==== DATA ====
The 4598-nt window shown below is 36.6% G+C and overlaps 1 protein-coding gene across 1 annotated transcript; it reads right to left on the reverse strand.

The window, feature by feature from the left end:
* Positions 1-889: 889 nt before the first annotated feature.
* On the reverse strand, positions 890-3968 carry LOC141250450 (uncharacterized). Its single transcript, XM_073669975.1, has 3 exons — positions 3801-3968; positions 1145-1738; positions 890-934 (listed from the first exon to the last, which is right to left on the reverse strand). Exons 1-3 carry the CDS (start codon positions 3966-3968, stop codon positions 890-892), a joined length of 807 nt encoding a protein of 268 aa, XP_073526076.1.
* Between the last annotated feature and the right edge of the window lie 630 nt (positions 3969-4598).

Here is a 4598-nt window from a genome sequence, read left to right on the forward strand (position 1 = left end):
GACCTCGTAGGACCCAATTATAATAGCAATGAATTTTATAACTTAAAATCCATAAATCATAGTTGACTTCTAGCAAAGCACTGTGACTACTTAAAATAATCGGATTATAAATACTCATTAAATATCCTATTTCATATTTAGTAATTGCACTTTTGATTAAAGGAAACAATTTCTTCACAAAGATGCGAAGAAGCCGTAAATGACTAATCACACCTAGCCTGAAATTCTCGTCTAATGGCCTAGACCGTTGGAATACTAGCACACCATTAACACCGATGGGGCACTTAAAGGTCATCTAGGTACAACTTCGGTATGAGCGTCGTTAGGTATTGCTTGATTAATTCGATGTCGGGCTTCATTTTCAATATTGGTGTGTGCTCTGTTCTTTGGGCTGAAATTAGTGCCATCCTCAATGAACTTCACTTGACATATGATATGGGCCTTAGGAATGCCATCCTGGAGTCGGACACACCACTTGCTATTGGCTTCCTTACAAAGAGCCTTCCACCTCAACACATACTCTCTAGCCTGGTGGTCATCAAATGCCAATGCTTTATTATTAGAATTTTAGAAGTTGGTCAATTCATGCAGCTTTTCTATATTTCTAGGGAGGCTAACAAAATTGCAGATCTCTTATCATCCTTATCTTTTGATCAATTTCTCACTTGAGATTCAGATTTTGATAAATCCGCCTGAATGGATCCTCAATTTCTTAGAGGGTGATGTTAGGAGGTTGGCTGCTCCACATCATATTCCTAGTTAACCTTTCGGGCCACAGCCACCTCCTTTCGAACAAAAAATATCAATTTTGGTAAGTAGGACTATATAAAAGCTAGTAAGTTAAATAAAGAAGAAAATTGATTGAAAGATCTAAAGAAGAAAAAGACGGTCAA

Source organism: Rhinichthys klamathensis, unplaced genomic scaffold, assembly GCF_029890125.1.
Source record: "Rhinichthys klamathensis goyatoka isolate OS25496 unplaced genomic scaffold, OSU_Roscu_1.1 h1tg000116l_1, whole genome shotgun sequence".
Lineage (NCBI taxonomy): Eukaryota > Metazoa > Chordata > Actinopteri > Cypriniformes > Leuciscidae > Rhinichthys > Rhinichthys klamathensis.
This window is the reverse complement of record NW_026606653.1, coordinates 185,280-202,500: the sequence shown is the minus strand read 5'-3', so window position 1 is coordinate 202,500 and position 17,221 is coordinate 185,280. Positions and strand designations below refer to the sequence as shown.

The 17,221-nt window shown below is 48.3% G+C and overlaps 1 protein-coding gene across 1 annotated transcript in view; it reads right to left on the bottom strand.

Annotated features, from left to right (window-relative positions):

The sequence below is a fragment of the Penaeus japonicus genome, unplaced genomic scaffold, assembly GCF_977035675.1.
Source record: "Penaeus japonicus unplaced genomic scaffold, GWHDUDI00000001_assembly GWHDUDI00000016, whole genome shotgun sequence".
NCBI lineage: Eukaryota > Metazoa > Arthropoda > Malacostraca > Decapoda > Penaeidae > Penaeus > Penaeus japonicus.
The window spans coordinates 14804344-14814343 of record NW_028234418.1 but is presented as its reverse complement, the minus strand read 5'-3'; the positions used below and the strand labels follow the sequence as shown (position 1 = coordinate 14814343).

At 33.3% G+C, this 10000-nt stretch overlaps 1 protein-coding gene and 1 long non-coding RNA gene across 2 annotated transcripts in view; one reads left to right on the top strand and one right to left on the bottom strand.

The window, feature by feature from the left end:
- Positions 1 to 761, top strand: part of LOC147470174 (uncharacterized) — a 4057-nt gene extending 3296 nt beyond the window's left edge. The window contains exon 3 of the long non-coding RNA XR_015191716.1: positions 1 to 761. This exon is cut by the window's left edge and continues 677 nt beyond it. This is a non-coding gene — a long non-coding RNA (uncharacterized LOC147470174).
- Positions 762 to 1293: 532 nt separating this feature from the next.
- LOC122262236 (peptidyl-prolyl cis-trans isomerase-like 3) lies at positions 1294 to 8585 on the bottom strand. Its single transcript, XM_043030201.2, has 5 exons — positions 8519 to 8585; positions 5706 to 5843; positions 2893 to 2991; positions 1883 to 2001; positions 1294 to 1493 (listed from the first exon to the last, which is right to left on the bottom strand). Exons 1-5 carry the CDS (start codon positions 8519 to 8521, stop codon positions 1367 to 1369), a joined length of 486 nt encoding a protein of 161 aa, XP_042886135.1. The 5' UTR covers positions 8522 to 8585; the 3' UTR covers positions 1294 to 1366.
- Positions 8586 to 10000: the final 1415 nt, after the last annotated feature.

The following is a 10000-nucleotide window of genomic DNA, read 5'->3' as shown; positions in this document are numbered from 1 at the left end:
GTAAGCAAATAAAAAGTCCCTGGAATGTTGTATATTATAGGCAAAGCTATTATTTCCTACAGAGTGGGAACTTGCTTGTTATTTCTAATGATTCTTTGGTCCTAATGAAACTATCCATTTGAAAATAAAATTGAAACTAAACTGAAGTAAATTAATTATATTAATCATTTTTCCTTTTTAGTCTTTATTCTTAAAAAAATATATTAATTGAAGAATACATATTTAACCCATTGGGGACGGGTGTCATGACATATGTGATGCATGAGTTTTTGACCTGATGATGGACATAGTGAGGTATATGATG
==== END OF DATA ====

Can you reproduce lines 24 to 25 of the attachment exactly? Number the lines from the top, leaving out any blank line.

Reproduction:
The following is a 10000-nucleotide window of genomic DNA, read 5'->3' as shown; positions in this document are numbered from 1 at the left end:
GTAAGCAAATAAAAAGTCCCTGGAATGTTGTATATTATAGGCAAAGCTATTATTTCCTACAGAGTGGGAACTTGCTTGTTATTTCTAATGATTCTTTGGTCCTAATGAAACTATCCATTTGAAAATAAAATTGAAACTAAACTGAAGTAAATTAATTATATTAATCATTTTTCCTTTTTAGTCTTTATTCTTAAAAAAATATATTAATTGAAGAATACATATTTAACCCATTGGGGACGGGTGTCATGACATATGTGATGCATGAGTTTTTGACCTGATGATGGACATAGTGAGGTATATGATG